I am a PhD student at the University of Edinburgh. My project is investigating the role of coralliths in coral reef recovery and expansion.
Most corals are attached to stable substrate, meaning that they are stationary, but coralliths are mobile corals. They form when coral larvae settles on a small piece of rubble on the sea floor. They then grow tissue around the surface of this substrate laying down layer upon layer of calcium carbonate skeleton getting larger and larger. As they are not attached to solid substrate they get pushed around by waves and grazing fish. They are therefore very resilient to abrasion and changes in their environment such as light availability and temperature shifts. Eventually they get so big that waves and animals can no longer push them around. In The Maldives it has been shown that at this point that they become excellent substrate for other corals to attach to, forming a new patch reef in an area which would otherwise not be stable enough for corals to grow. My PhD is investigating what it is about the physiology of the handful of coral species that can form coralliths that allows them to have this unique lifestyle, and what role they might play in different coral reef habitats.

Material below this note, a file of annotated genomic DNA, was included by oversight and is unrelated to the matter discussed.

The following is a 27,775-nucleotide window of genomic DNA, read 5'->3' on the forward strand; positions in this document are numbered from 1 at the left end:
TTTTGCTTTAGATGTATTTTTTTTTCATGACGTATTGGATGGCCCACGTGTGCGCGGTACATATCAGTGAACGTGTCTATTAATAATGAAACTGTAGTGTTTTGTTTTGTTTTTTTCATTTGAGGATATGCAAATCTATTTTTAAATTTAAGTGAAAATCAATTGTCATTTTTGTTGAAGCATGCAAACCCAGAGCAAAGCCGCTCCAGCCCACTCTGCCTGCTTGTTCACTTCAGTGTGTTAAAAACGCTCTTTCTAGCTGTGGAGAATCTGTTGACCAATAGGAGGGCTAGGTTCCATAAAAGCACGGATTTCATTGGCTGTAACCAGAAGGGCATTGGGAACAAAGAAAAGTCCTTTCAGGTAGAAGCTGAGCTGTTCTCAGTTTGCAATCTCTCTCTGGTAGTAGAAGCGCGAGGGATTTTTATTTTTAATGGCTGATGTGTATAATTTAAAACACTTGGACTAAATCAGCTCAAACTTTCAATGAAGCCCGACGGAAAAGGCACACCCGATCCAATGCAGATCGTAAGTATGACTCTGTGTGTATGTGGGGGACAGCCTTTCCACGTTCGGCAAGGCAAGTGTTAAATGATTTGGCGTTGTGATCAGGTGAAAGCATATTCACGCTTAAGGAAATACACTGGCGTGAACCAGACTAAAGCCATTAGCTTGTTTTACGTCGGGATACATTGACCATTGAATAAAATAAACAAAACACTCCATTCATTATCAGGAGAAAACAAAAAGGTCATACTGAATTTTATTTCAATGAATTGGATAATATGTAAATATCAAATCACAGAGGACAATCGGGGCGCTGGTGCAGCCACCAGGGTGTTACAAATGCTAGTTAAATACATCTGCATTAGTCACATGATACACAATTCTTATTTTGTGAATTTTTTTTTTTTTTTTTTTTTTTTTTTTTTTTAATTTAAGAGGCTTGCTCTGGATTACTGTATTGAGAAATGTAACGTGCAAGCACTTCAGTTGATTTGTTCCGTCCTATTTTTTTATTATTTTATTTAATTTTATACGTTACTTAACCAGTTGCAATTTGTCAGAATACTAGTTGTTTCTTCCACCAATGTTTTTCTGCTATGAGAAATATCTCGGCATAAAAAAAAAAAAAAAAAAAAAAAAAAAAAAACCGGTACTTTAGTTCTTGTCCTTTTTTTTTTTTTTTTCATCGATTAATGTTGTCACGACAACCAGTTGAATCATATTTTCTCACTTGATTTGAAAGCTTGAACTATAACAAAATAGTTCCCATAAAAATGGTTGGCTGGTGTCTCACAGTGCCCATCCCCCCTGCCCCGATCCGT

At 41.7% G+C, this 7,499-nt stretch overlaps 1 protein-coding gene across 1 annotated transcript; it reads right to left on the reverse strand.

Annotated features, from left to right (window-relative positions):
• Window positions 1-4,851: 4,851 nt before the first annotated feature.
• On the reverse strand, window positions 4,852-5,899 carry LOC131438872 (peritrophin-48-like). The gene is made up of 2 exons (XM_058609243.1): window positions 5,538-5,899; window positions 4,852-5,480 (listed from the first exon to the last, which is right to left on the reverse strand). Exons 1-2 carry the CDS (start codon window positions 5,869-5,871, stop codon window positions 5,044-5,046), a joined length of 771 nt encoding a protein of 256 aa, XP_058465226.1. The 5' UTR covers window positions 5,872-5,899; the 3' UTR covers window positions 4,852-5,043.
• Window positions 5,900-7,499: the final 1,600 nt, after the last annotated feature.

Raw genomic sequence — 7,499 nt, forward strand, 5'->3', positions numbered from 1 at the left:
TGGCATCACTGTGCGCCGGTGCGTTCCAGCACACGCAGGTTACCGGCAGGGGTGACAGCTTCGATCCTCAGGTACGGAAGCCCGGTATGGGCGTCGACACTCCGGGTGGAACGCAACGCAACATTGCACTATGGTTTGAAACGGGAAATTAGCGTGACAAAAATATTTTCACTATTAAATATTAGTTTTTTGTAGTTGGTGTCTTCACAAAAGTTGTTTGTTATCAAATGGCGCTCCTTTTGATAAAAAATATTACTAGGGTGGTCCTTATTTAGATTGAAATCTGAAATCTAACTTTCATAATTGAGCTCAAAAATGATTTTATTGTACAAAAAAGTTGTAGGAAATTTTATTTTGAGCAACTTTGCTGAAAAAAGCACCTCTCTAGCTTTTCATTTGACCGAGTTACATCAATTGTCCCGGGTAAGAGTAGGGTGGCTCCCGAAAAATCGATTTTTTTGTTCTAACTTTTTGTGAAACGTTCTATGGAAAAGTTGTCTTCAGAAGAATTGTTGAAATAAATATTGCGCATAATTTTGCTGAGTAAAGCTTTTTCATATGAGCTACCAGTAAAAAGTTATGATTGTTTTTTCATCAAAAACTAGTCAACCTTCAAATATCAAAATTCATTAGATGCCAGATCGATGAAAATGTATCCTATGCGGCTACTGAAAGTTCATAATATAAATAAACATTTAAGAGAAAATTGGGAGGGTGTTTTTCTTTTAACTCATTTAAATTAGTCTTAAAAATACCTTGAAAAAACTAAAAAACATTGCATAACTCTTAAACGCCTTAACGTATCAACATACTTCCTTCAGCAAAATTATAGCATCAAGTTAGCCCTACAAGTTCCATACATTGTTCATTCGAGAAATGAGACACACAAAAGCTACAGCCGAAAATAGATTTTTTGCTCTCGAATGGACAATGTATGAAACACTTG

Coral reefs are one of the most biodiverse habitat on the planet, meaning that they provide a home for many other species. The complexity of this habitat relies upon the productivity of corals themselves. They provide food, habitat, coastal protection and aid in nutrient cycling. It’s not just animals that rely on corals either, without them around half a billion people would lose their source of income and food security. I am pursuing a career in coral reef conservation because I feel we all have a duty to safeguard these beautiful ecosystems, for ourselves and for future generations.
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